SUMMARY: Learned some stuff.
After seeing Change is Hard's photo of a squirrel (likely Eastern Gray) and reading the comments, I did a little reading of my own. Particularly because, as the roommate of many dogs who have taken a great interest in squirrels that run across the dog's personal fences, I want to know more!
We have quite a few black color variants on gray squirrels here. They seem to appear in waves; some years I see lots, other years, none. I don't seem to have any photos of the black ones, so here's a gratuitous Gray on a random palm tree.
Interesting that the Wikipedia post on Eastern Gray Squirrels mentions the variants: --
"Particularly in urban situations where the risk of predation is reduced, both white – and black-colored individuals are quite often found. The melanistic form, which is almost entirely black, is predominant in certain populations and in certain geographic areas, such as in large parts of southeastern Canada. Genetic variations within these include individuals with black tails and black-colored squirrels with white tails. (See Tree squirrel for more information on these color variations.)"But the post on our Western Gray Squirrels doesn't mention the variants.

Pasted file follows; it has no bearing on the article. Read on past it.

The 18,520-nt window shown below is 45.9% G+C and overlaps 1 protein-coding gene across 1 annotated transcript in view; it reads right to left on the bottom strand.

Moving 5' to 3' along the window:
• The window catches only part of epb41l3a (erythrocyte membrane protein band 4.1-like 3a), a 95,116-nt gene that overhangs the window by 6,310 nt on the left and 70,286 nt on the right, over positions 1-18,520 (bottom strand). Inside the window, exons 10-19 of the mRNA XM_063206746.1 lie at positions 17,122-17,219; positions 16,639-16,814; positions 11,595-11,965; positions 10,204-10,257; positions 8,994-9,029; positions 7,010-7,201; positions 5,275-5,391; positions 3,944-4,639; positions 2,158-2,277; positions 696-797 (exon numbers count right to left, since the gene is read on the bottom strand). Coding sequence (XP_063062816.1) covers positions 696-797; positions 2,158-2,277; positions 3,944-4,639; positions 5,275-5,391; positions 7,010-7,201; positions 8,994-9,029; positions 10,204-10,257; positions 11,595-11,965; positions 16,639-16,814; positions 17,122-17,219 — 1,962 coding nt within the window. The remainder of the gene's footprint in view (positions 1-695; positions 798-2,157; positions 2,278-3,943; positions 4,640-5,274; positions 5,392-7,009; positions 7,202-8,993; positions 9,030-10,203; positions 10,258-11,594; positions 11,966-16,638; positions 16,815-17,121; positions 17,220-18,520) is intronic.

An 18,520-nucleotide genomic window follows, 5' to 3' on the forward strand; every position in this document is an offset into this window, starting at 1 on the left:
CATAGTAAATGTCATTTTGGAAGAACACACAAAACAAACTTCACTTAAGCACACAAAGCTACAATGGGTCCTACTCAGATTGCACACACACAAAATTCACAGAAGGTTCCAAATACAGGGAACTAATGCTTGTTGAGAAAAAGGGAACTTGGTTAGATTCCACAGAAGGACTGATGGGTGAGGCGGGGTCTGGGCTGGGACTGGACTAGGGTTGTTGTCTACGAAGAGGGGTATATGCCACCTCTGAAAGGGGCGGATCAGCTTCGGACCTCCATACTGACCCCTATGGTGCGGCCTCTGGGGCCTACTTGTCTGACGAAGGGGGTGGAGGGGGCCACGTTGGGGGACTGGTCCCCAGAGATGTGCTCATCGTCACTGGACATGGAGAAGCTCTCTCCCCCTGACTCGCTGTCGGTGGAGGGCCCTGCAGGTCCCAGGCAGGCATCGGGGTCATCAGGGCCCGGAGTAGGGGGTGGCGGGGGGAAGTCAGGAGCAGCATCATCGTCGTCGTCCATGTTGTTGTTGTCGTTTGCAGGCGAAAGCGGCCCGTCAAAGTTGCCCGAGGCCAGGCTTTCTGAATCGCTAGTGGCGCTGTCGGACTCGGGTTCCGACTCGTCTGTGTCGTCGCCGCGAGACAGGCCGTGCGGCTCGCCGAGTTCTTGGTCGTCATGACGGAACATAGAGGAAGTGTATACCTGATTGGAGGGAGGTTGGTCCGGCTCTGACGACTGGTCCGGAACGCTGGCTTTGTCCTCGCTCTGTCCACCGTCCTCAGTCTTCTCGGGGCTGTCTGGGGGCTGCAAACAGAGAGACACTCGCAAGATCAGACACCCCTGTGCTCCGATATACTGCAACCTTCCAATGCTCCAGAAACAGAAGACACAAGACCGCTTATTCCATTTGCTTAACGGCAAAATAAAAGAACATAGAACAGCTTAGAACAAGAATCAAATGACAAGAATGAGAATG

So I searched farther afield, and, wow, ok, I didn't know any of this:
"Three species of tree squirrels live in the Bay Area: the Eastern Gray Squirrel (Sciurus Carolinensis), the Eastern Fox Squirrel (Sciurus Niger), and the Western Gray Squirrel (Sciurus Griseus). Of these three, only the Western Gray Squirrel is a California native, and its status is of concern to naturalists."So, likely, the blacks that we see here could be invasive Eastern Grays!
The things I learn in the blogosphere. (And makes me feel even worse each time Luke--er, Zorro--brings another squirrel in. I don't know whether I'd know the difference between species, though, and if, as the article says, the Westerns avoid people more, then maybe we're OK. Sort of.)
Soooooo moving along to other topics. Tomorrow: A sweet heartbreaker for Boost.